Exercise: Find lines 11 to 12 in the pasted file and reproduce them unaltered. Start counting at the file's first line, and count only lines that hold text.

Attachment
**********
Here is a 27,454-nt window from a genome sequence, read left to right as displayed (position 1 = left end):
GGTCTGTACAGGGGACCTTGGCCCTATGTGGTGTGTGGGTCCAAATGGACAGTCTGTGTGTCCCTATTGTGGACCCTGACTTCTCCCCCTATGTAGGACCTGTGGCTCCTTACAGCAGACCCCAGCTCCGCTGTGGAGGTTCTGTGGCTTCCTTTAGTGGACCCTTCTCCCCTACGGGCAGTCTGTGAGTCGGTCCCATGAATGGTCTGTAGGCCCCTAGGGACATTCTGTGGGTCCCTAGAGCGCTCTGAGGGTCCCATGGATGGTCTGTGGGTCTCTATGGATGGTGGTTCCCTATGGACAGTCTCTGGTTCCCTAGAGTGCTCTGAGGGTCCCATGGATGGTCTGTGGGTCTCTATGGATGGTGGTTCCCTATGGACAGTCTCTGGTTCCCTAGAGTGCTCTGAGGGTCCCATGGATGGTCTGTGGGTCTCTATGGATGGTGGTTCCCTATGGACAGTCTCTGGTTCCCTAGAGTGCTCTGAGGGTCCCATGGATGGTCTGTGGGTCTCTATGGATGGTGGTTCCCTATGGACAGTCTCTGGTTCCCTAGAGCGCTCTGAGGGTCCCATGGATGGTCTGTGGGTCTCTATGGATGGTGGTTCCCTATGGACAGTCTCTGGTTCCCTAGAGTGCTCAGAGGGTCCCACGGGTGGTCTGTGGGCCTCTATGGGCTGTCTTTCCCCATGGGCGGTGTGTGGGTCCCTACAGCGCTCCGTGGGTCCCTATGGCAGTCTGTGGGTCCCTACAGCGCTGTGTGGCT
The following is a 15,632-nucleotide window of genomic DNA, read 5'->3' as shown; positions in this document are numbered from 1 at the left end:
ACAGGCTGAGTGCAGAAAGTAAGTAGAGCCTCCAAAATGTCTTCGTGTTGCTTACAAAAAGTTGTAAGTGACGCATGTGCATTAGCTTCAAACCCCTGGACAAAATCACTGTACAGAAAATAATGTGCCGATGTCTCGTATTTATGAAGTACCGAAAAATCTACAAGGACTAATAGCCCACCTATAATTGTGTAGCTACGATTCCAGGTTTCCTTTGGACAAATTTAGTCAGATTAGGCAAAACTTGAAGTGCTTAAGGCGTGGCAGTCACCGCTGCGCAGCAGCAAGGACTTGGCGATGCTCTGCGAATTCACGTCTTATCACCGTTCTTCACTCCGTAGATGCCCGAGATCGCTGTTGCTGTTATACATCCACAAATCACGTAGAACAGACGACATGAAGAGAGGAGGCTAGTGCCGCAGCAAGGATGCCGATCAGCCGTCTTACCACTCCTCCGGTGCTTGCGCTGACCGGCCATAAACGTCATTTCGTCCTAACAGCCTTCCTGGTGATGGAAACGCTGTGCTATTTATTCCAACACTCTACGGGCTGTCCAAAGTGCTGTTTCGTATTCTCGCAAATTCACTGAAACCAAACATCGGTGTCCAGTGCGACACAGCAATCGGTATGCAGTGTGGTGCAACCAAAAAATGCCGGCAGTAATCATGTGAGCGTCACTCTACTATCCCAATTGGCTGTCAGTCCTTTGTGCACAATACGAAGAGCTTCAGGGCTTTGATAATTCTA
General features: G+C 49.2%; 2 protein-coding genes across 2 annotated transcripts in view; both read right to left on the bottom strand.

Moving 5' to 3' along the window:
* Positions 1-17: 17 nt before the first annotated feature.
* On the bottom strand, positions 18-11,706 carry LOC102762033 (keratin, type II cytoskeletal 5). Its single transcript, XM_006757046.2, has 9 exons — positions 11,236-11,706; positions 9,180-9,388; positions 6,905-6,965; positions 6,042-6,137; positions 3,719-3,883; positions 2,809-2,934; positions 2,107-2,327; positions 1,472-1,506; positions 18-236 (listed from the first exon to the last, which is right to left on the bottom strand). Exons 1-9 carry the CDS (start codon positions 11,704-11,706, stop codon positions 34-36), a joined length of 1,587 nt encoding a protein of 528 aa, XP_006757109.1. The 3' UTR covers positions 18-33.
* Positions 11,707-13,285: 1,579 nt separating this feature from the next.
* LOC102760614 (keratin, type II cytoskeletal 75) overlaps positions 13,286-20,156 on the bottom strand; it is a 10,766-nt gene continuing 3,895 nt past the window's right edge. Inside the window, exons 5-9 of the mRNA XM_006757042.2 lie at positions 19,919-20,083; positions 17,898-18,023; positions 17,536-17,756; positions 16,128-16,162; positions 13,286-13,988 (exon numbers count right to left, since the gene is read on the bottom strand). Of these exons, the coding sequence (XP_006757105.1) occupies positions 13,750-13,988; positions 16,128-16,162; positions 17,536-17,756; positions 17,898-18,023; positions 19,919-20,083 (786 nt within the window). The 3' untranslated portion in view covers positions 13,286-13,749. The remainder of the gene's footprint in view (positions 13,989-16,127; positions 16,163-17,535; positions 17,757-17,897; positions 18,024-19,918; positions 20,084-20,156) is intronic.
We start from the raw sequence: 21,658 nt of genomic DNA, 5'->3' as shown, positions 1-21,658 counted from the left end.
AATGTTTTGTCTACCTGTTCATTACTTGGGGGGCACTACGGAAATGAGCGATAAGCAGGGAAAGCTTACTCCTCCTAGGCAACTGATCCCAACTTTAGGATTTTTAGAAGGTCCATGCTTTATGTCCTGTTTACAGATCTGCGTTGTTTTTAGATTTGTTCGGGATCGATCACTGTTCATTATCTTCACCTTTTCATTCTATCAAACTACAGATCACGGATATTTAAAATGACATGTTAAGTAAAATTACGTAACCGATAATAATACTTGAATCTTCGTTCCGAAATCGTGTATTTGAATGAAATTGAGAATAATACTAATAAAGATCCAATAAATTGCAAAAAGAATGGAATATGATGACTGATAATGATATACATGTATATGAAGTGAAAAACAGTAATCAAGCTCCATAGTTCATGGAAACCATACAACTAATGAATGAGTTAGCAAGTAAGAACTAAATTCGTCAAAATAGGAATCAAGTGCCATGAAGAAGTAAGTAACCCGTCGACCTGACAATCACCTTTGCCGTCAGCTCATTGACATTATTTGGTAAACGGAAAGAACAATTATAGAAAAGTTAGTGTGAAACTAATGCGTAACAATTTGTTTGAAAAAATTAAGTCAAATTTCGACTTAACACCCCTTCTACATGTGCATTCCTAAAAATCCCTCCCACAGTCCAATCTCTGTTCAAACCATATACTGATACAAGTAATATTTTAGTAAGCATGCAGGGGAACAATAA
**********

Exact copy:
We start from the raw sequence: 21,658 nt of genomic DNA, 5'->3' as shown, positions 1-21,658 counted from the left end.
AATGTTTTGTCTACCTGTTCATTACTTGGGGGGCACTACGGAAATGAGCGATAAGCAGGGAAAGCTTACTCCTCCTAGGCAACTGATCCCAACTTTAGGATTTTTAGAAGGTCCATGCTTTATGTCCTGTTTACAGATCTGCGTTGTTTTTAGATTTGTTCGGGATCGATCACTGTTCATTATCTTCACCTTTTCATTCTATCAAACTACAGATCACGGATATTTAAAATGACATGTTAAGTAAAATTACGTAACCGATAATAATACTTGAATCTTCGTTCCGAAATCGTGTATTTGAATGAAATTGAGAATAATACTAATAAAGATCCAATAAATTGCAAAAAGAATGGAATATGATGACTGATAATGATATACATGTATATGAAGTGAAAAACAGTAATCAAGCTCCATAGTTCATGGAAACCATACAACTAATGAATGAGTTAGCAAGTAAGAACTAAATTCGTCAAAATAGGAATCAAGTGCCATGAAGAAGTAAGTAACCCGTCGACCTGACAATCACCTTTGCCGTCAGCTCATTGACATTATTTGGTAAACGGAAAGAACAATTATAGAAAAGTTAGTGTGAAACTAATGCGTAACAATTTGTTTGAAAAAATTAAGTCAAATTTCGACTTAACACCCCTTCTACATGTGCATTCCTAAAAATCCCTCCCACAGTCCAATCTCTGTTCAAACCATATACTGATACAAGTAATATTTTAGTAAGCATGCAGGGGAACAATAA